BLACKSBURG, VA - NOVEMBER 12: Wide receiver Isaiah Ford #1 of the Virginia Tech Hokies watches the ball fall incomplete while being defended by defensive back Lance Austin #17 of the Georgia Tech Yellow Jackets at Lane Stadium on November 12, 2016 in Blacksburg, Virginia. (Michael Shroyer/Getty Images)

Virginia Tech had been handed two unexpected gifts before kickoff against Georgia Tech on Saturday afternoon. The first was Duke’s upset of North Carolina on Thursday night, which meant the ACC Coastal Division title would belong to the Hokies with a win over the Yellow Jackets.

The second was Georgia Tech’s injury report, which listed four starters out for the game — including the quarterback, leading rusher and two members of the offensive line.

The table was set for the No. 14 Hokies. But they never showed up in a 30-20 loss before a sellout crowd at Lane Stadium. Virginia Tech (7-3, 5-2 ACC) can still clinch its division — and its first trip to the ACC title game since 2011 — with a win at home Nov. 26 against Virginia.

“That’s part of what I told the kids after the game is, first of all, we didn’t deserve to win the ballgame today,” Coach Justin Fuente said. “We didn’t deserve to win our division today. But because of the way they have played and the way they have conducted themselves, the games they’ve won and the way they’ve played on the road, that dream’s not dead.”

Saturday’s loss featured the type of groan-inducing self-destruction the Hokies were supposed to have remedied after a harrowing loss at Syracuse four weeks earlier.

Quarterback Jerod Evans completed 32 of 45 passes for 316 yards with one touchdown and ran for two more in garbage time.

But his two interceptions — one in the second quarter that led to a Georgia Tech touchdown and one in the third that effectively killed the comeback bid — were devastating. He also was sacked four times.

Fuente’s offense amassed 437 yards, but much of it came with the game already decided. After peaking with consecutive 500-yard games against Miami and Pittsburgh in October, the unit appears to be trending in the wrong direction.

“It’s always easy for a coach to say we never got it in flow or rhythm or that kind of stuff, which is true, but there are reasons for that,” Fuente said. “Our execution level just hasn’t been — or certainly wasn’t today — what it needed to be. When we did get things going, we either turned the ball over or couldn’t covert on third down to keep the drive going, which is disappointing. We just, in general terms, weren’t very good.”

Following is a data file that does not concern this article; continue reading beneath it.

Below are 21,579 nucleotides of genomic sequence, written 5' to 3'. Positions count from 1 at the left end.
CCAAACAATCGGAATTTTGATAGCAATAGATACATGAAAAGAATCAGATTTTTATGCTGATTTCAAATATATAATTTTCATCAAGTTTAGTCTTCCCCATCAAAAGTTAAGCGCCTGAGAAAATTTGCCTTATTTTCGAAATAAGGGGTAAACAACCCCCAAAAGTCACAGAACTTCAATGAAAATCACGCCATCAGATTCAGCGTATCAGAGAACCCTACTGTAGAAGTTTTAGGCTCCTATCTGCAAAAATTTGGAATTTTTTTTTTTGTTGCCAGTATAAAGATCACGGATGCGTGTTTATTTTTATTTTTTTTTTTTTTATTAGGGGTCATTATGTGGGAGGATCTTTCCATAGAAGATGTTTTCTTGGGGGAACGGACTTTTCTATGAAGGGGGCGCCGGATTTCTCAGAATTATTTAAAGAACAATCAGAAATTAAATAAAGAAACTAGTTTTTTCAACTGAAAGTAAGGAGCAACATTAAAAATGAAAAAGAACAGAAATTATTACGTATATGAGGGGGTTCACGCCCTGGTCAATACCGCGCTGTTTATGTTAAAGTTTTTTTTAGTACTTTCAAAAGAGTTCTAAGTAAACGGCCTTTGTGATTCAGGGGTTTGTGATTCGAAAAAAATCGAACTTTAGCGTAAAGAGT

Georgia Tech (6-4, 3-4), on the other hand, ran the game with authority. The Yellow Jackets rushed for 309 yards against a beat-up Hokies defense.

Backup quarterback Matthew Jordan, making his first career start, was effective at the helm of the triple-option attack, rushing for 121 yards. He threw just seven passes, completing two for 34 yards .

Yellow Jackets Coach Paul Johnson waited until just before the game to announce that starter Justin Thomas wouldn’t play because of what Johnson called “just an injury.” But Johnson said he had an idea by Tuesday that a change might have to be made, and Jordan practiced with the starters all week.

In the first half, Jordan rushed for 103 yards and touchdowns of 53 and three yards . The Yellow Jackets jumped to a 20-0 lead, and Virginia Tech held the ball for just 8:48.

With safety Terrell Edmunds out for the first half and the Hokies eager to build an early lead, Fuente had gone against his norm and elected to start with the ball. His decision backfired. Kick returner Der’Woun Greene, in for injured starter Greg Stroman, fumbled the kickoff, and the Hokies’ defense started the game anyway.

“I thought as a team we could bounce back from that,” defensive end Ken Ekanem said. “But it’s kind of hard, just to start of the game, setting the tone. Momentum got on their side pretty quick. That was pretty big for them.”

Georgia Tech’s first two possessions both ended in field goals and chewed up a combined 11:30 of game time. Virginia Tech had the ball for just 89 seconds when the clock read 2:01 in the first quarter.

The Hokies were looking for a big play early in the second quarter when Evans threw deep, but there was confusion among receivers Bucky Hodges and Travon McMillian. Neither was able to make a play on the overthrown ball, but Georgia Tech’s Lawrence Austin did, intercepting it in the end zone. Six plays later, Jordan burst free for his first touchdown to make it 13-0.

The Hokies cobbled together some momentum at the start of the third quarter after the Yellow Jackets fumbled on their own 26 on the first play from scrimmage. Evans led a drive to trim the margin to 20-7, with the touchdown coming on a five-yard pass to Isaiah Ford, who set a program record with his 185th career reception.

Virginia Tech trailed 20-7, and the sellout crowd of 65,632 in Lane Stadium came to life. But turnovers — the Hokies committed four in all and were stopped on a fourth-down attempt in the third — stifled any momentum.

Far fewer fans were still in the stands to see the four scores in the fourth quarter. Both of Evans’s rushing touchdowns came with less than five minutes left in the game, following another Georgia Tech field goal and one final touchdown from the Yellow Jackets. Fittingly, it came on a 56-yard rush.